If you want to make the invasion of privacy argument, then it comes down to ensuring that the screen is solely used for the purpose of drug testing. If it's not used for that purpose and additional testing is done without consent, then that can be viewed as a violation of your rights. And then there are the productivity arguments. For the love of me, I don't understand how much potential productivity is lost as a result of drug testing policies.

I've been drug tested before for summer jobs and full-time offers. It's just part of the process as far as I'm concerned. And the answer is yes. I do think that drug tests should be allowed. At the end of the day, they have their liability to worry about - and if you're that concerned about weed that you can't stop smoking for a month or two to make sure you pass free and clear, then it shows to me that you have zero self control, which would worry me as an employer.

  • 8
Apr 12, 2017 - 8:40pm
TippyTop11, what's your opinion? Comment below:

We're Americans, we don't do well on tests.

26 Broadway where's your sense of humor?
  • 2
Apr 12, 2017 - 9:13pm
Billion with a B, what's your opinion? Comment below:

Honestly, the current policy is fine. Already, if you show up to work intoxicated (causing you to be disruptive and unproductive) in most cases you're gone instantly, per the drug policy. By drug testing in the beginning, the firm makes it clear their position on intoxication in the workplace. Most private sector jobs don't do random drug tests, so it's pretty clear they don't have a big knot in their balls over personal use of drugs. Just be responsible. I mean can you really not split away from your drugs long enough to pass a drug test?

Apr 12, 2017 - 9:41pm
Ehmerica, what's your opinion? Comment below:

I have not had to take a drug test after the military and really don't care what someone does in their free time. However, if I am going to be paying somebody they better provide results. So if you smoke a joint before work and are kicking ass, I really don't care. However, if you are fucking up, then screw it. While I was in college I worked with methheads who performed very well. It was no secret, one even dropped a bag of ice on the floor. Everyone ignored it and the manager just threw it away.

Ultimately, I do think companies should be able to drug test. I do not see what the big deal is. You have to get to a point where they are interested in you by providing a detailed look at your education and experience. If you don't want an employer to drug test you then do not apply for that job or move on to the next one. The fact that people are freaked out by taking a drug test amazes me.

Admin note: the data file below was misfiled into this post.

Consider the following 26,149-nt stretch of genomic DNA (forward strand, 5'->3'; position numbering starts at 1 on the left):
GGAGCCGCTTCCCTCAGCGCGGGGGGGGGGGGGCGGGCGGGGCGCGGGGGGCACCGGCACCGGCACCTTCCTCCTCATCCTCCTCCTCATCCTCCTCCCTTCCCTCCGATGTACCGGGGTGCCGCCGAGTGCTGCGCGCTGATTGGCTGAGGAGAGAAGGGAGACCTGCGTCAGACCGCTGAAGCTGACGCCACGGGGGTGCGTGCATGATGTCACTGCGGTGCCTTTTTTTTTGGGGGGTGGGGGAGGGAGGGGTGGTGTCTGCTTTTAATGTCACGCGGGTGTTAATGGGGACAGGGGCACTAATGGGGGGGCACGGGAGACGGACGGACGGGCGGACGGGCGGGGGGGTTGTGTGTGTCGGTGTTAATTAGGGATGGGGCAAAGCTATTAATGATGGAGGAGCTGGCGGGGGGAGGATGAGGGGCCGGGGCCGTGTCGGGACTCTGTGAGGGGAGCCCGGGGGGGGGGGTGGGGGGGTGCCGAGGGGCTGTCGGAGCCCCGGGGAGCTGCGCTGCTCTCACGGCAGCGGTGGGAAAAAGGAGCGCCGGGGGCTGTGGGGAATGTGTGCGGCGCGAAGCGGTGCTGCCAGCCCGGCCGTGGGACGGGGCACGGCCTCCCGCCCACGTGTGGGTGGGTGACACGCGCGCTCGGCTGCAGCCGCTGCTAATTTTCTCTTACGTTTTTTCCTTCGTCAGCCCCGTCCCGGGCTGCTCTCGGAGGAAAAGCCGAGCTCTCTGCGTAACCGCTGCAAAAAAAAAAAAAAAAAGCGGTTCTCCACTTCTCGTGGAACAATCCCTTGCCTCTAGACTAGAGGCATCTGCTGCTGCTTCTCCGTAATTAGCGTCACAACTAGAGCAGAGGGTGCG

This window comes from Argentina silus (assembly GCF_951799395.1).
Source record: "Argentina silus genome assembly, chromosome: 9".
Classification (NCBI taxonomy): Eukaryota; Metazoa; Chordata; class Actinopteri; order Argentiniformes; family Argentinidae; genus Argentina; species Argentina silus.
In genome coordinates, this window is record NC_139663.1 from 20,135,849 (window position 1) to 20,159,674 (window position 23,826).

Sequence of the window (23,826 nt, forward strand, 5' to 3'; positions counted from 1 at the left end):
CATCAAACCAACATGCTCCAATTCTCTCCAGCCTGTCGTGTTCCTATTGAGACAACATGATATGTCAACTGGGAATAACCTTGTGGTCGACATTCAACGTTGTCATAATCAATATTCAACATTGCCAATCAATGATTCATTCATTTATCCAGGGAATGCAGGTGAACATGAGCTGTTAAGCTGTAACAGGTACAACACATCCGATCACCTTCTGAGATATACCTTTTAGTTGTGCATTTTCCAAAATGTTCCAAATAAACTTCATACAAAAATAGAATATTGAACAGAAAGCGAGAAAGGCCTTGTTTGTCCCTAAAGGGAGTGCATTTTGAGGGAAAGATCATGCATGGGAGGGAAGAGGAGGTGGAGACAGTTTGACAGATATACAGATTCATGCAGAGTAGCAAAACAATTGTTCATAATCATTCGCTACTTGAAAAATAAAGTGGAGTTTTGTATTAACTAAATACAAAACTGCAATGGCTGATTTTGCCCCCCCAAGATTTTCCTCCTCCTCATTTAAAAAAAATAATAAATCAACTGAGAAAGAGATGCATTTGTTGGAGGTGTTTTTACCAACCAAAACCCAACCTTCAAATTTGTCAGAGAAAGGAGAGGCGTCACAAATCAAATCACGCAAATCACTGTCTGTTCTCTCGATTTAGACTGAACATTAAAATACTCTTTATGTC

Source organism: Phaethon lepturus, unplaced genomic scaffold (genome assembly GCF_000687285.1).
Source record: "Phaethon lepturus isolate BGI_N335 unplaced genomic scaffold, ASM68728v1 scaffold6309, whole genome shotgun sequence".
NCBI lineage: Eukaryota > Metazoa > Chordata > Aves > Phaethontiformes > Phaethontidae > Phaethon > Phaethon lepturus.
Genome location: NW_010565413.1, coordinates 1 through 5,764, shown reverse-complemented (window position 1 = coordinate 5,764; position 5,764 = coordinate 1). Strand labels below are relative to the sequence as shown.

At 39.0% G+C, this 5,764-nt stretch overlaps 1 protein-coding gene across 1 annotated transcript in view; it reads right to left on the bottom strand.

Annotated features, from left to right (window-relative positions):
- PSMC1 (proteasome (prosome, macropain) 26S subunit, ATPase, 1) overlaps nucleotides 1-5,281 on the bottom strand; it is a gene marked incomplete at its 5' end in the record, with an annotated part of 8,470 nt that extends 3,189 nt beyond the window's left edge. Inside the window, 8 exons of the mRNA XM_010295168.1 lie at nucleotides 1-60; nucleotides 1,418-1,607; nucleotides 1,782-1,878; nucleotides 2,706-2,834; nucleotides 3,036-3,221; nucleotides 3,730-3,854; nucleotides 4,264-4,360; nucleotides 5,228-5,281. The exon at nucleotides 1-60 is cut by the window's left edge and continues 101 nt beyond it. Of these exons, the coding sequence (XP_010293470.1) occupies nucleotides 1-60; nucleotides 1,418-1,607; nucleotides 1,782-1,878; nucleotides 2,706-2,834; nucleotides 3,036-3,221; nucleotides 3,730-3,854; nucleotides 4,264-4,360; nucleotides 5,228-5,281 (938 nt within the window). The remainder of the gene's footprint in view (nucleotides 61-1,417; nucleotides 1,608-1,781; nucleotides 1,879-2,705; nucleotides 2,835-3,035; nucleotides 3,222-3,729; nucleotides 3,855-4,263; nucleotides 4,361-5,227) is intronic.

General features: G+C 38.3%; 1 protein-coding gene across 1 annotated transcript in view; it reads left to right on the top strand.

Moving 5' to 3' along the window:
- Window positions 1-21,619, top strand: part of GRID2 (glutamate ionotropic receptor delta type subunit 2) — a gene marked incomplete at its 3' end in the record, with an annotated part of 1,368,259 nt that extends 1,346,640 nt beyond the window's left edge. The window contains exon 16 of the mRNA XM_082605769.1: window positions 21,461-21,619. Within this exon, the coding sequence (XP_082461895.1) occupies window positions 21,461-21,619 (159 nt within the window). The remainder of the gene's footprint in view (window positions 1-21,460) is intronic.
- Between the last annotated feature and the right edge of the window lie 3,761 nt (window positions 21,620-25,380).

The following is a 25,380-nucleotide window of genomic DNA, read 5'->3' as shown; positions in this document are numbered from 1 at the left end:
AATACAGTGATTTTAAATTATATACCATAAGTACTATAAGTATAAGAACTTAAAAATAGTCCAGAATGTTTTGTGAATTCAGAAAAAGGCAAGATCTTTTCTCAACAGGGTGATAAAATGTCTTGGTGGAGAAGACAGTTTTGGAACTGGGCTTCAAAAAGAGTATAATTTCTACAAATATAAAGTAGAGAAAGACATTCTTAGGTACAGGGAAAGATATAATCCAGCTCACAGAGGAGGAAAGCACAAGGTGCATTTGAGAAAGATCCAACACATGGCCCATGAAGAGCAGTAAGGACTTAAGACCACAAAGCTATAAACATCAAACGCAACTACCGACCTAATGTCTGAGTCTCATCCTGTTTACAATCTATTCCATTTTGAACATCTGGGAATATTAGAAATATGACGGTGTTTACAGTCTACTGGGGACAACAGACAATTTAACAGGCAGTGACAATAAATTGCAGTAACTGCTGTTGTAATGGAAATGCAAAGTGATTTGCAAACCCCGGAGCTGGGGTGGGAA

Only two sources I trust, Glenn Beck and singing woodland creatures.
  • 4
Apr 13, 2017 - 10:16am
differentialequations12, what's your opinion? Comment below:

Sed rem veniam quaerat voluptatum laborum pariatur. Quia esse dolor placeat aut fuga. Incidunt incidunt corrupti id aperiam.

Consequatur tempore facere est quas et hic. Id beatae repellendus voluptas rem veniam ea quaerat. Iste quisquam nisi vel quidem dignissimos. Eaque architecto quas rerum totam et. Iusto voluptatibus optio dolorum dolorum labore.

Ut quis molestiae autem magni molestiae quod. Quae temporibus praesentium voluptatem ab. Ullam nisi qui assumenda nihil dolores incidunt quo repellendus. Odit aliquam nemo minus libero rerum eligendi dolorum.

Laborum est et possimus pariatur consectetur. Minus est architecto suscipit sit numquam aut. Rerum odit ipsa atque. In quis nobis voluptas assumenda. Consectetur ullam natus vitae tenetur quo dolorum. Non cumque velit quasi placeat nihil atque. Quod nesciunt suscipit et fuga.

Array
Start Discussion

Career Advancement Opportunities

September 2022 Investment Banking

  • Jefferies & Company (▲05) 99.6%
  • Lincoln International (= =) 99.2%
  • Bank of America Merrill Lynch (▲04) 98.8%
  • Financial Technology Partners (+ +) 98.5%
  • Evercore (▽02) 98.1%

Overall Employee Satisfaction

September 2022 Investment Banking

  • Jefferies & Company (▲12) 99.6%
  • Greenhill (▲07) 99.2%
  • Evercore (▲01) 98.8%
  • PJT Partners (▽02) 98.4%
  • Macquarie Group Limited ABN (▲21) 98.1%

Professional Growth Opportunities

September 2022 Investment Banking

  • Jefferies & Company (▲05) 99.6%
  • Lincoln International (▲03) 99.2%
  • PwC Corporate Finance (▲12) 98.8%
  • Bank of America Merrill Lynch (▲05) 98.5%
  • Houlihan Lokey (▲05) 98.1%

Total Avg Compensation

September 2022 Investment Banking

  • Director/MD (10) $613
  • Intern/Summer Analyst (318) $407
  • Vice President (38) $392
  • Associates (208) $257
  • 2nd Year Analyst (130) $163
  • 3rd+ Year Analyst (18) $159
  • 1st Year Analyst (436) $151
  • Intern/Summer Associate (83) $150